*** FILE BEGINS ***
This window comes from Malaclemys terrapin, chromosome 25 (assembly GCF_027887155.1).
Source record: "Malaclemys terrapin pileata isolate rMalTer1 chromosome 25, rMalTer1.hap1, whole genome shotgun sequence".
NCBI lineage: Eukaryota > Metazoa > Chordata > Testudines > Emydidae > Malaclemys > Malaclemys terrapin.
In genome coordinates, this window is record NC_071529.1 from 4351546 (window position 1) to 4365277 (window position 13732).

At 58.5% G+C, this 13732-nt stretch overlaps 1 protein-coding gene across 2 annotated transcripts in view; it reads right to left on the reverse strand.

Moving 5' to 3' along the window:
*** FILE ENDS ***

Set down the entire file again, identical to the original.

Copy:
This window comes from Malaclemys terrapin, chromosome 25 (assembly GCF_027887155.1).
Source record: "Malaclemys terrapin pileata isolate rMalTer1 chromosome 25, rMalTer1.hap1, whole genome shotgun sequence".
NCBI lineage: Eukaryota > Metazoa > Chordata > Testudines > Emydidae > Malaclemys > Malaclemys terrapin.
In genome coordinates, this window is record NC_071529.1 from 4351546 (window position 1) to 4365277 (window position 13732).

At 58.5% G+C, this 13732-nt stretch overlaps 1 protein-coding gene across 2 annotated transcripts in view; it reads right to left on the reverse strand.

Moving 5' to 3' along the window: